"Palliative morphine"

Sterlingtimes

Registered User
Aug 5, 2022
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Does the term "palliative morphine" have a particular meaning?

My mother was recently moved from codeine to tablet morphine with a dose of 10 mg every twelve hours. Additionally, liquid morphine could be provided as required at 2.5 mg every four hours. Would "palliative morphine" typically be provided at a higher dose than this?
 

Kevinl

Registered User
Aug 24, 2013
6,706
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Salford
Palliative care or medication usually means end of life care, although pain relief is used can be classed as palliative too I understand.
Levels of medication would depend on some variables, age, weight, level of pain being experienced. One for the professionals to decide as to the levels of prescription. K
 

Palerider

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Aug 9, 2015
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Does the term "palliative morphine" have a particular meaning?

My mother was recently moved from codeine to tablet morphine with a dose of 10 mg every twelve hours. Additionally, liquid morphine could be provided as required at 2.5 mg every four hours. Would "palliative morphine" typically be provided at a higher dose than this?
My understanding is that pain relief such as morphine is started at the lowest dose that has effect and then titrated up if pain becomes worse and down if too much morphine -the effect has to be balanced against the risk of overdosing. Seems like this is palliative pain relief as opposed to end of life. Sometimes alternatives are used depending on the response to morphine.
 

Sterlingtimes

Registered User
Aug 5, 2022
103
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My understanding is that pain relief such as morphine is started at the lowest dose that has effect and then titrated up if pain becomes worse and down if too much morphine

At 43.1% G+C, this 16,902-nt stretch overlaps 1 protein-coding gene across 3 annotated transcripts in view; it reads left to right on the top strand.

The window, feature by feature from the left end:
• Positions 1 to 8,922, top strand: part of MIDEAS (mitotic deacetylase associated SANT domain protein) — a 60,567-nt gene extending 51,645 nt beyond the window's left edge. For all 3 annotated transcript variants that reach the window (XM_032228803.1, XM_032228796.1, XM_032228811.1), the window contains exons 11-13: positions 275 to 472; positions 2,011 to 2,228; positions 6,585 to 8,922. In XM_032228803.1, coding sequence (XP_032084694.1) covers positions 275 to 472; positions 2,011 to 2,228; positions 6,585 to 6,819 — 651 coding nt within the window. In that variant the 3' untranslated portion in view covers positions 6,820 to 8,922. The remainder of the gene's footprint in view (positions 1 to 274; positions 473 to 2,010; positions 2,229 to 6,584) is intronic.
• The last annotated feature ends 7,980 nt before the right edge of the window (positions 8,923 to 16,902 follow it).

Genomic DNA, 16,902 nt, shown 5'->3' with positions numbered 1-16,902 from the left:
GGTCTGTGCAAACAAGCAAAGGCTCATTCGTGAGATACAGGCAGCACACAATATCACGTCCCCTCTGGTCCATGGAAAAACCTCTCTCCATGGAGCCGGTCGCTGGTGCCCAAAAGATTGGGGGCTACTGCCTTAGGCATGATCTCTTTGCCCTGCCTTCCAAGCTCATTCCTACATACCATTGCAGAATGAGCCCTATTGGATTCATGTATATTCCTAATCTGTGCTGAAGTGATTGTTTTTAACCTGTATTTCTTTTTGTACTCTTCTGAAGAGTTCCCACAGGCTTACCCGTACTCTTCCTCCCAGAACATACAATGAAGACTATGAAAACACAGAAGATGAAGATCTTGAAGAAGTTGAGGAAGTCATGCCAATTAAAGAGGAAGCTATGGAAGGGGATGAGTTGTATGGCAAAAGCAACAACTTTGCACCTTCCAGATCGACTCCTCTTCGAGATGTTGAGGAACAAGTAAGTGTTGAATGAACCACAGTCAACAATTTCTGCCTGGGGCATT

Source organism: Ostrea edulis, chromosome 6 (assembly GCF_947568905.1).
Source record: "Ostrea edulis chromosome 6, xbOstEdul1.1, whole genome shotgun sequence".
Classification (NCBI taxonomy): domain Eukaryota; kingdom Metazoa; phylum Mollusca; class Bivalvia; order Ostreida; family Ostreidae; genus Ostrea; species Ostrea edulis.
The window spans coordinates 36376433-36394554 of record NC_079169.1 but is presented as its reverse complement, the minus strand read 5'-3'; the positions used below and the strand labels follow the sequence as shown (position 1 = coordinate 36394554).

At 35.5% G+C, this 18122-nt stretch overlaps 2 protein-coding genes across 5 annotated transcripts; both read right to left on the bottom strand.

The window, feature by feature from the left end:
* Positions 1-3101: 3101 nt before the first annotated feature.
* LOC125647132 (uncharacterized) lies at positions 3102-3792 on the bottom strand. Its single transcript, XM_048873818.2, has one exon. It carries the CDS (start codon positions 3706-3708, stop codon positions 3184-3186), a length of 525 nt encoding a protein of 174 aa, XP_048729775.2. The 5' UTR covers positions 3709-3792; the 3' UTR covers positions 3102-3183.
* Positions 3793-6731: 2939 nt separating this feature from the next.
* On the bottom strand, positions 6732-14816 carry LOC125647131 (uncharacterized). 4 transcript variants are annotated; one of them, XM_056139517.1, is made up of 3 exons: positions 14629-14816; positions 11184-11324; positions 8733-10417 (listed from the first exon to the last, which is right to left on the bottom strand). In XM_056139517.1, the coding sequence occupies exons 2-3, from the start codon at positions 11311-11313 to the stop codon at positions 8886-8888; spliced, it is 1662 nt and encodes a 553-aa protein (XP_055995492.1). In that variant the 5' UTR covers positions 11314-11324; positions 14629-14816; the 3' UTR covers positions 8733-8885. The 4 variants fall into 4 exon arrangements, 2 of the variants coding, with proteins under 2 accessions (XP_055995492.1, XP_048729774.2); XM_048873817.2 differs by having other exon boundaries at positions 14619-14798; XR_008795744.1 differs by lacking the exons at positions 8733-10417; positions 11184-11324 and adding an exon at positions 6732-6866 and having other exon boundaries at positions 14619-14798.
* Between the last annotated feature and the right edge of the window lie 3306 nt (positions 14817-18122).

Thank you. Does morphine radically change behaviour in such circumstances?
 

SherwoodSue

Registered User
Jun 18, 2022
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I think it is unwise to use end of life and palliative terms interchangeably. They mean different things
Pain management is complex. It is more productive to keep one step ahead of pain rather than remove pain once it has set in.
Background, lower doses of morphine have a role to play here. Patches for example gibe a continuous low dose of the drug
Morphine comes with its complications. Constipation is a common side effect , as is depressed breathing and sleepiness.
The sleepiness may not be unwelcome at true end of life but in the palliative phase a nuisance. Doses are adjusted to balance these issues.
 

Sterlingtimes

Registered User
Aug 5, 2022
103
0
I think it is unwise to use end of life and palliative terms interchangeably. They mean different things
Pain management is complex. It is more productive to keep one step ahead of pain rather than remove pain once it has set in.
Background, lower doses of morphine have a role to play here. Patches for example gibe a continuous low dose of the drug
Morphine comes with its complications. Constipation is a common side effect , as is depressed breathing and sleepiness.
The sleepiness may not be unwelcome at true end of life but in the palliative phase a nuisance. Doses are adjusted to balance these issues.
Thank you, SherwoodSue, for your kindness in responding to me. I have been reflecting upon this for a few hours. The consultant has used the terms "end-of-life care" and "palliative morphine". Whereas it may be incorrect to use the terms interchangeably, I now wonder whether we have two separately identifiable problems that require immediate consideration.